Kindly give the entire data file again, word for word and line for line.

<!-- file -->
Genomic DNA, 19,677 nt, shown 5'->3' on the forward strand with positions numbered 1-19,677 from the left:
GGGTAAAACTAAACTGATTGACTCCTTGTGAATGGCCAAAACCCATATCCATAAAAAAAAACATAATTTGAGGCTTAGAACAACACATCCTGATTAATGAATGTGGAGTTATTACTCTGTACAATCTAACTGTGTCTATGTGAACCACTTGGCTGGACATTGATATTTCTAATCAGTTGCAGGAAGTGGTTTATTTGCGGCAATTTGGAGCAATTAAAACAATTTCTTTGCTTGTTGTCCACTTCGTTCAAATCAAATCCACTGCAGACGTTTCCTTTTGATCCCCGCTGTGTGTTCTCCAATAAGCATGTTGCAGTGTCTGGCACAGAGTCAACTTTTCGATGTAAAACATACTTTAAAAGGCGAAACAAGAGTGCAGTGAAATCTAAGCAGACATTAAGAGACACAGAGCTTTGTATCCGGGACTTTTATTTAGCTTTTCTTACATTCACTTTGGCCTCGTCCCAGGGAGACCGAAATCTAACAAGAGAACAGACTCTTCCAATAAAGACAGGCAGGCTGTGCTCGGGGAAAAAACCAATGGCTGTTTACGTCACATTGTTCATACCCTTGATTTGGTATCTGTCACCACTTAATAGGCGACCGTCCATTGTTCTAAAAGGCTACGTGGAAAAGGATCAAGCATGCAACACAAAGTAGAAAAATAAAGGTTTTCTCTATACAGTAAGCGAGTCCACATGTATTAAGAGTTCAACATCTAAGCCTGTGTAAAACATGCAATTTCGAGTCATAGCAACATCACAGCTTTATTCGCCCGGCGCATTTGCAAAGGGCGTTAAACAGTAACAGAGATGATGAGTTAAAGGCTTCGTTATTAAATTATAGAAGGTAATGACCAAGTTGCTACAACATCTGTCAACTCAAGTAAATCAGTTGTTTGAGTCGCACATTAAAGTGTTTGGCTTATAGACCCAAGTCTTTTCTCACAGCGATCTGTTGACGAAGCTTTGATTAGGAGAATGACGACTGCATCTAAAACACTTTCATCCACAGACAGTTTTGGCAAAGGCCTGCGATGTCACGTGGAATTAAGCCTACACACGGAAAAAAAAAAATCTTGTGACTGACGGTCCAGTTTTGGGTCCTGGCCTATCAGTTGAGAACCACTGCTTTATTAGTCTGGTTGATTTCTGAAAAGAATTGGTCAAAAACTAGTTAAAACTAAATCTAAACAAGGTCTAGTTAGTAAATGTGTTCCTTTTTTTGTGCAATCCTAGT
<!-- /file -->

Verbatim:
Genomic DNA, 19,677 nt, shown 5'->3' on the forward strand with positions numbered 1-19,677 from the left:
GGGTAAAACTAAACTGATTGACTCCTTGTGAATGGCCAAAACCCATATCCATAAAAAAAAACATAATTTGAGGCTTAGAACAACACATCCTGATTAATGAATGTGGAGTTATTACTCTGTACAATCTAACTGTGTCTATGTGAACCACTTGGCTGGACATTGATATTTCTAATCAGTTGCAGGAAGTGGTTTATTTGCGGCAATTTGGAGCAATTAAAACAATTTCTTTGCTTGTTGTCCACTTCGTTCAAATCAAATCCACTGCAGACGTTTCCTTTTGATCCCCGCTGTGTGTTCTCCAATAAGCATGTTGCAGTGTCTGGCACAGAGTCAACTTTTCGATGTAAAACATACTTTAAAAGGCGAAACAAGAGTGCAGTGAAATCTAAGCAGACATTAAGAGACACAGAGCTTTGTATCCGGGACTTTTATTTAGCTTTTCTTACATTCACTTTGGCCTCGTCCCAGGGAGACCGAAATCTAACAAGAGAACAGACTCTTCCAATAAAGACAGGCAGGCTGTGCTCGGGGAAAAAACCAATGGCTGTTTACGTCACATTGTTCATACCCTTGATTTGGTATCTGTCACCACTTAATAGGCGACCGTCCATTGTTCTAAAAGGCTACGTGGAAAAGGATCAAGCATGCAACACAAAGTAGAAAAATAAAGGTTTTCTCTATACAGTAAGCGAGTCCACATGTATTAAGAGTTCAACATCTAAGCCTGTGTAAAACATGCAATTTCGAGTCATAGCAACATCACAGCTTTATTCGCCCGGCGCATTTGCAAAGGGCGTTAAACAGTAACAGAGATGATGAGTTAAAGGCTTCGTTATTAAATTATAGAAGGTAATGACCAAGTTGCTACAACATCTGTCAACTCAAGTAAATCAGTTGTTTGAGTCGCACATTAAAGTGTTTGGCTTATAGACCCAAGTCTTTTCTCACAGCGATCTGTTGACGAAGCTTTGATTAGGAGAATGACGACTGCATCTAAAACACTTTCATCCACAGACAGTTTTGGCAAAGGCCTGCGATGTCACGTGGAATTAAGCCTACACACGGAAAAAAAAAAATCTTGTGACTGACGGTCCAGTTTTGGGTCCTGGCCTATCAGTTGAGAACCACTGCTTTATTAGTCTGGTTGATTTCTGAAAAGAATTGGTCAAAAACTAGTTAAAACTAAATCTAAACAAGGTCTAGTTAGTAAATGTGTTCCTTTTTTTGTGCAATCCTAGT